HILTON HEAD ISLAND, S.C.—China is not just the starting point for “Chinese-made tires,” according to speakers at the 25th annual Clemson University Tire Industry Conference, held in Hilton Head April 1-3.
Brand names of tires manufactured in China, by tire companies founded there, are quickly becoming world-renowned, and the nation also is primed to begin commercial tire retreading in a big way, they said.
The Double Coin brand name has been a byword in China since it was first used for rubber products made in the Ta Chung Hua Rubber Factory in Shanghai in 1927, said Aaron C. Murphy, vice president of China Manufacturers Alliance L.L.C., the U.S. subsidiary of Double Coin. The first tires bearing the Double Coin name were bicycle tires manufactured in 1934.
Ta Chung Hua merged with Zhengtai Rubber Factory, manufacturer of Warrior tires, in 1990 to form Shanghai Tire & Rubber Co. Ltd., according to Murphy. In 2007, Shanghai Tire changed its name to Double Coin Holdings Ltd., to stress the fame and value of the Double Coin brand name, he said.
“Double Coin tires are manufactured in China, which makes them no different from eight out of 10 tires made in the world today,” Murphy said. “China is a place to bring your technology, manufacture your tires cost-competitively and export them globally.”
Like other Chinese tire makers, Double Coin finds it necessary to have manufacturing facilities throughout China because of the difficulty of moving from North to South China and back, Murphy said. The Double Coin plant in Chongqing, which builds 2 million truck and bus radials annually, was established in 2007 to supply the Chinese domestic market.
Other Double Coin factories include:
* Double Coin Heavy-Duty Tire Co., founded in Shanghai in 1990, which produces 2.9 million truck-bus radials and 30,000 radial off-the-road tires annually;
* Double Coin Rugao Tire Co., built in Jiangsu in 2004, which manufactures 2.5 million truck-bus radials and 70,000 radial OTR tires annually;
* Shanghai Michelin Warrior Tire Co. Ltd. in Shanghai, a joint venture with Michelin since 1991 with 30-percent Double Coin ownership, which produces 7 million passenger radials annually; and
* The Double Coin Tire Research Institute in Shanghai, which focuses on research and development for testing, compounds, processes and products, as well as providing technical support for all Double Coin factories.
Double Coin also has a significant retail presence throughout China, with more than 50 “Double Coin Houses” dedicated to Double Coin-brand tires and products and an additional 500-plus retailers that are members of the “Double Coin Star” retail supply network.
“We provide constant supply support—something you haven't seen before in China,” Murphy said.
China still lags behind the West in retreading, with less than 1 percent of Chinese truck tires retreaded, according to Murphy. “We look forward to pursuing retreading in North America and leading interest in retreading in China,” he said.
China, India and other developing countries are becoming very interested in retreading, but although truckers and tire manufacturers in China are raring to go, government interest has yet to be awakened, according to Harvey Brodsky, managing director of the Tire Retread & Repair Information Bureau.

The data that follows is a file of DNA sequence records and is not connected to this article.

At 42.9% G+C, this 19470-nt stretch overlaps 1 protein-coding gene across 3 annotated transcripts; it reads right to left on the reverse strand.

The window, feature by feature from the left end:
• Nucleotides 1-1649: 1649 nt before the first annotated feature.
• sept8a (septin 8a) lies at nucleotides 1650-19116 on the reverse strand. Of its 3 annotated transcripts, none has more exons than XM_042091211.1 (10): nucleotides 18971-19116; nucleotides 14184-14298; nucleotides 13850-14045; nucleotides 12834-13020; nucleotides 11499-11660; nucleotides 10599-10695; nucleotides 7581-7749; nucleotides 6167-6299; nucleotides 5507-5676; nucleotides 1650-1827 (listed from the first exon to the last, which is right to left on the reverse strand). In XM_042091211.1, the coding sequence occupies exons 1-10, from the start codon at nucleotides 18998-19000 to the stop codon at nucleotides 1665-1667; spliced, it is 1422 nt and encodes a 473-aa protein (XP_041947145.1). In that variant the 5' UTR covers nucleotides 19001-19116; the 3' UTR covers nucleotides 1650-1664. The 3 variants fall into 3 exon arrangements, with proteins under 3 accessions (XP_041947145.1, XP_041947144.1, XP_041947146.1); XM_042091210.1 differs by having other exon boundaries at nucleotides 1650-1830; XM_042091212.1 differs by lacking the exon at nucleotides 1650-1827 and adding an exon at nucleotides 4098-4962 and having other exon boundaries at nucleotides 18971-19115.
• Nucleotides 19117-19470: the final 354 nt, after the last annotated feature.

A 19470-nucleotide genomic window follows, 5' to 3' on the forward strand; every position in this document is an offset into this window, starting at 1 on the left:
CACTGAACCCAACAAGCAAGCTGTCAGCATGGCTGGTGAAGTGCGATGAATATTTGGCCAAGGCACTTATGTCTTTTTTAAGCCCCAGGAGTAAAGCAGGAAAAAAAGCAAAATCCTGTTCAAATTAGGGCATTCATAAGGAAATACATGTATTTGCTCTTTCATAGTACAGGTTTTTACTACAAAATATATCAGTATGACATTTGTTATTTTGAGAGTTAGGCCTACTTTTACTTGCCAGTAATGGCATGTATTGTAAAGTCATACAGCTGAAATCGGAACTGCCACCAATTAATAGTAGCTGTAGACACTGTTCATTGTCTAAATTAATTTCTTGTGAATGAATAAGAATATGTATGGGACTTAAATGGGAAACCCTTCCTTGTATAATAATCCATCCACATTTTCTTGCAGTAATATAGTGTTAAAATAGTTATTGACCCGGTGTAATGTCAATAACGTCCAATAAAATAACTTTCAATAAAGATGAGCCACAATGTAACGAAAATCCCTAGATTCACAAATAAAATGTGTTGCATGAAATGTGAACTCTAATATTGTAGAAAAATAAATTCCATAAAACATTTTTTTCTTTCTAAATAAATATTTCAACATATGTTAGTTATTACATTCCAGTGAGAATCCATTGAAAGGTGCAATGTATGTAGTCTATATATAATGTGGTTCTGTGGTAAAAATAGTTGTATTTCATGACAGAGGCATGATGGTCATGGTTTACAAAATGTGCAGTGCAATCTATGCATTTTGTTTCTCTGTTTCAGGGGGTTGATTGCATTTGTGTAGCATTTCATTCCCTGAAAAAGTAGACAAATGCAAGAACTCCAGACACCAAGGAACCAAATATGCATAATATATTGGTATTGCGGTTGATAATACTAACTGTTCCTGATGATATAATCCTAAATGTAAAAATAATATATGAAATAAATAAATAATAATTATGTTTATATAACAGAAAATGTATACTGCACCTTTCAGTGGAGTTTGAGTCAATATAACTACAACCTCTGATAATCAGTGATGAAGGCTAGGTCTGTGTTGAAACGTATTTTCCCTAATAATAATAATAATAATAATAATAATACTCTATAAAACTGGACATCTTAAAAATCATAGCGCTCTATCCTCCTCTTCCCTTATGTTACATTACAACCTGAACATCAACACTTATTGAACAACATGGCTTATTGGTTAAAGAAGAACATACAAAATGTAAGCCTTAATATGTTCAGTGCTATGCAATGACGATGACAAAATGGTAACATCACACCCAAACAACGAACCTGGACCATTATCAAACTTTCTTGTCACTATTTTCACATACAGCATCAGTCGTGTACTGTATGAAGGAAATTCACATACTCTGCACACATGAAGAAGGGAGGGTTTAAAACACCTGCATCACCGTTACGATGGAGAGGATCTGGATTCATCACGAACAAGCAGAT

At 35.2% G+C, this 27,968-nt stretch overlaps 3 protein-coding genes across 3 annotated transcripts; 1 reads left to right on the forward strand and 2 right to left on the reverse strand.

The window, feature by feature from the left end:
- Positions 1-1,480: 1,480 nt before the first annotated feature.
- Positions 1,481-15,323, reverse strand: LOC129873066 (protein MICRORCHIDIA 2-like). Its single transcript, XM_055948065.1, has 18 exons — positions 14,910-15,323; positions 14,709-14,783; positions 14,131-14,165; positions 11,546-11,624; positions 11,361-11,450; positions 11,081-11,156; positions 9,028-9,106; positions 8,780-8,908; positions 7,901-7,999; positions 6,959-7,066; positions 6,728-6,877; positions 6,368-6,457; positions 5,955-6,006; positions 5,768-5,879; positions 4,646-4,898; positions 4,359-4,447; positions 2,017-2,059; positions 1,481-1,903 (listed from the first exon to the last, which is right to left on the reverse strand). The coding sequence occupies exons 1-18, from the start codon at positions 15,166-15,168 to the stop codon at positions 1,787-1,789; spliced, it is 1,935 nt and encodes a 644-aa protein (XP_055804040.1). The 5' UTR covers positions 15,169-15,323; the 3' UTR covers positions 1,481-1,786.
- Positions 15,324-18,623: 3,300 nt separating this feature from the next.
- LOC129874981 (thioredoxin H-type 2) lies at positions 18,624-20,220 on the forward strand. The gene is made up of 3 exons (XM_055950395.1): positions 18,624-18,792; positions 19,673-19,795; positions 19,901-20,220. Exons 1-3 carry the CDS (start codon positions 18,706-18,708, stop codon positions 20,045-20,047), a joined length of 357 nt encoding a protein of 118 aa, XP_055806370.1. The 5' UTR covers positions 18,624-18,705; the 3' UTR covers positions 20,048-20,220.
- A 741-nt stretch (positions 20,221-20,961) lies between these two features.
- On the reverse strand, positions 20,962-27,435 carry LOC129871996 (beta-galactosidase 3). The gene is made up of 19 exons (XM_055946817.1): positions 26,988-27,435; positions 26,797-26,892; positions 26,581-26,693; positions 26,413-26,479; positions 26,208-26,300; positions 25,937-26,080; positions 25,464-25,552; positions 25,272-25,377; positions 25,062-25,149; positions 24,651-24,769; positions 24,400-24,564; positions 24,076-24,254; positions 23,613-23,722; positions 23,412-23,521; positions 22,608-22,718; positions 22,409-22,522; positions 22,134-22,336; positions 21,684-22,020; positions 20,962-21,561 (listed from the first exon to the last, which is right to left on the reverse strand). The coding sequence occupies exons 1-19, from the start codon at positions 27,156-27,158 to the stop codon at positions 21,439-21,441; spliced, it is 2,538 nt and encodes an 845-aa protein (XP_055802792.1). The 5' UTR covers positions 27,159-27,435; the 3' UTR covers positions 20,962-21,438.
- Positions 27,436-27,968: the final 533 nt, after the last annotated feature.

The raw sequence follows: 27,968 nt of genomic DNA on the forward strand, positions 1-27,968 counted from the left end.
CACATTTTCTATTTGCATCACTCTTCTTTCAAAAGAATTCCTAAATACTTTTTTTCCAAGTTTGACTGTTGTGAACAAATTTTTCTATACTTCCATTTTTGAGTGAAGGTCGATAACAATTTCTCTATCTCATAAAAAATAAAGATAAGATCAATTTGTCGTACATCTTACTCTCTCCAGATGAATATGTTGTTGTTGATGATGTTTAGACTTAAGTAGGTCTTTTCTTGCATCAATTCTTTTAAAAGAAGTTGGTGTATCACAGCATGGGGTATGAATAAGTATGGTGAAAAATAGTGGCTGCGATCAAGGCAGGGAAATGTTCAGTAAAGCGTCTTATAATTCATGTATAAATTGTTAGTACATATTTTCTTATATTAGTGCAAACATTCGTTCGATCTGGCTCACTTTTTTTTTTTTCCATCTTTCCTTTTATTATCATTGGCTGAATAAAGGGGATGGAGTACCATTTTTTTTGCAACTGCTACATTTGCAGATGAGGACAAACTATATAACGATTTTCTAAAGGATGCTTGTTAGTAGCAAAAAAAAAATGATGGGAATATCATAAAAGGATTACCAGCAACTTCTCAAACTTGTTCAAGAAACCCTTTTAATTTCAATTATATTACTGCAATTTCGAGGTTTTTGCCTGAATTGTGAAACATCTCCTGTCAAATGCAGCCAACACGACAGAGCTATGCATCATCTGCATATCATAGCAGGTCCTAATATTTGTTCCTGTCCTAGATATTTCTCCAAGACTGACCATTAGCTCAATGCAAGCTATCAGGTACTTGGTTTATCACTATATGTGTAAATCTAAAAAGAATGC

Officials of Reifen China, the major tire show in China, asked Brodsky to meet with the head of the Chinese retreading association, which in China is a state job given to a government bureaucrat, he said. Speaking through interpreters, they had what Brodsky said was an intense meeting that lasted several hours.
“As this meeting unfolded, I came to the conclusion that it was a waste of time,” he said. “She really didn't know much about the trucking industry. I said, 'There must be trucking shows in China.' She said she didn't know.”
This is particularly unfortunate, Brodsky said, because if there's a country that could really use retreading technology or instruction for truckers to take care of their casings, it's China.
“I was astounded at the trucks I saw in China,” he said. “To say they are overloaded is an understatement, and there's an attitude among truckers that they'll use the tires till they hear metal scraping. Fortunately that is changing, in China and also in India.
“Truckers must be educated about proper tire maintenance,” Brodsky said about the drivers in those countries. “It won't happen overnight, but it can be done.”
With their proven cost savings, environmental benefits and adjustment rates that match or even improve upon those of Tier 1 truck tire suppliers, retreads are urgently needed in developing countries, according to Brodsky.
“We've been the Rodney Dangerfields of the tire industry, but fortunately that is changing,” he said.
The retreading industry that currently exists in China is largely but not completely primitive, according to Brodsky. Tire companies such as Double Coin are highly motivated toward promoting high-quality retreading, he said, but there is still a lot of work to be done to persuade truckers in China, India and elsewhere to buy retreads.
Retreaders need to contact trucking show promoters in China and volunteer to talk to truckers, and also contact Asian radio networks that broadcast trucking shows, according to Brodsky. “No one is a better audience for a radio than a trucker,” he said.
China and India also could learn a great deal from Brazil, which has the second-largest retreading industry in the world next to the U.S., Brodsky said.